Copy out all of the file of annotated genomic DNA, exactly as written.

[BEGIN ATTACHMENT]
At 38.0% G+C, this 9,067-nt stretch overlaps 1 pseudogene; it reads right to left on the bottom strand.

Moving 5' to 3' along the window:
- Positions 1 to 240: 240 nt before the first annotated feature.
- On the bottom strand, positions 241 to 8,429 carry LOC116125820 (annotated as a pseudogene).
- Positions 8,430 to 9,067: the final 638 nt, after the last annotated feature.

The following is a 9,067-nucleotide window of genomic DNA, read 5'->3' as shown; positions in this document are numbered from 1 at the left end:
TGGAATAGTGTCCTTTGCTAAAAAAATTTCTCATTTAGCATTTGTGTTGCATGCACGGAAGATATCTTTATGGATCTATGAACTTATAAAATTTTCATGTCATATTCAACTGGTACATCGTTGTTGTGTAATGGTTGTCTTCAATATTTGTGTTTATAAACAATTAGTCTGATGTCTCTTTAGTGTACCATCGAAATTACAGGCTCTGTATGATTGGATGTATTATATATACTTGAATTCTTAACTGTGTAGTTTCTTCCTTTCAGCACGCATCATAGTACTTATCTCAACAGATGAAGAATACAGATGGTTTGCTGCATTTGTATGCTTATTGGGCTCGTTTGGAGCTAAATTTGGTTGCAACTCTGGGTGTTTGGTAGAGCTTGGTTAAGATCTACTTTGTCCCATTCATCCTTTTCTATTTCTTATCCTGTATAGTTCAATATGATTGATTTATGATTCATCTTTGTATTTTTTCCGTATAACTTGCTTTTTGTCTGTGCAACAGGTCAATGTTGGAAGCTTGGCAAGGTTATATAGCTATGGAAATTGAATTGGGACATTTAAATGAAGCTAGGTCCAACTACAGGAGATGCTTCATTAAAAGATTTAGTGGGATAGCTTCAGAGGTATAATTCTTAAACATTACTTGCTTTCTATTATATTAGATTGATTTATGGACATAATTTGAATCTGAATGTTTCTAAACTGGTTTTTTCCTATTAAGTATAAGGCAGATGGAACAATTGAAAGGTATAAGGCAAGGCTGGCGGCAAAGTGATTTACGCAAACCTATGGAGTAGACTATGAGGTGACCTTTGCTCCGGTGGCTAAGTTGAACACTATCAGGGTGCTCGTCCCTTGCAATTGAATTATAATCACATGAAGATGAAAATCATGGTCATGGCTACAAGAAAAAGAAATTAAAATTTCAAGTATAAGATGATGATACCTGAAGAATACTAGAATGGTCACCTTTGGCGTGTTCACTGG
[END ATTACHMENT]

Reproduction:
At 38.0% G+C, this 9,067-nt stretch overlaps 1 pseudogene; it reads right to left on the bottom strand.

Moving 5' to 3' along the window:
- Positions 1 to 240: 240 nt before the first annotated feature.
- On the bottom strand, positions 241 to 8,429 carry LOC116125820 (annotated as a pseudogene).
- Positions 8,430 to 9,067: the final 638 nt, after the last annotated feature.

The following is a 9,067-nucleotide window of genomic DNA, read 5'->3' as shown; positions in this document are numbered from 1 at the left end:
TGGAATAGTGTCCTTTGCTAAAAAAATTTCTCATTTAGCATTTGTGTTGCATGCACGGAAGATATCTTTATGGATCTATGAACTTATAAAATTTTCATGTCATATTCAACTGGTACATCGTTGTTGTGTAATGGTTGTCTTCAATATTTGTGTTTATAAACAATTAGTCTGATGTCTCTTTAGTGTACCATCGAAATTACAGGCTCTGTATGATTGGATGTATTATATATACTTGAATTCTTAACTGTGTAGTTTCTTCCTTTCAGCACGCATCATAGTACTTATCTCAACAGATGAAGAATACAGATGGTTTGCTGCATTTGTATGCTTATTGGGCTCGTTTGGAGCTAAATTTGGTTGCAACTCTGGGTGTTTGGTAGAGCTTGGTTAAGATCTACTTTGTCCCATTCATCCTTTTCTATTTCTTATCCTGTATAGTTCAATATGATTGATTTATGATTCATCTTTGTATTTTTTCCGTATAACTTGCTTTTTGTCTGTGCAACAGGTCAATGTTGGAAGCTTGGCAAGGTTATATAGCTATGGAAATTGAATTGGGACATTTAAATGAAGCTAGGTCCAACTACAGGAGATGCTTCATTAAAAGATTTAGTGGGATAGCTTCAGAGGTATAATTCTTAAACATTACTTGCTTTCTATTATATTAGATTGATTTATGGACATAATTTGAATCTGAATGTTTCTAAACTGGTTTTTTCCTATTAAGTATAAGGCAGATGGAACAATTGAAAGGTATAAGGCAAGGCTGGCGGCAAAGTGATTTACGCAAACCTATGGAGTAGACTATGAGGTGACCTTTGCTCCGGTGGCTAAGTTGAACACTATCAGGGTGCTCGTCCCTTGCAATTGAATTATAATCACATGAAGATGAAAATCATGGTCATGGCTACAAGAAAAAGAAATTAAAATTTCAAGTATAAGATGATGATACCTGAAGAATACTAGAATGGTCACCTTTGGCGTGTTCACTGG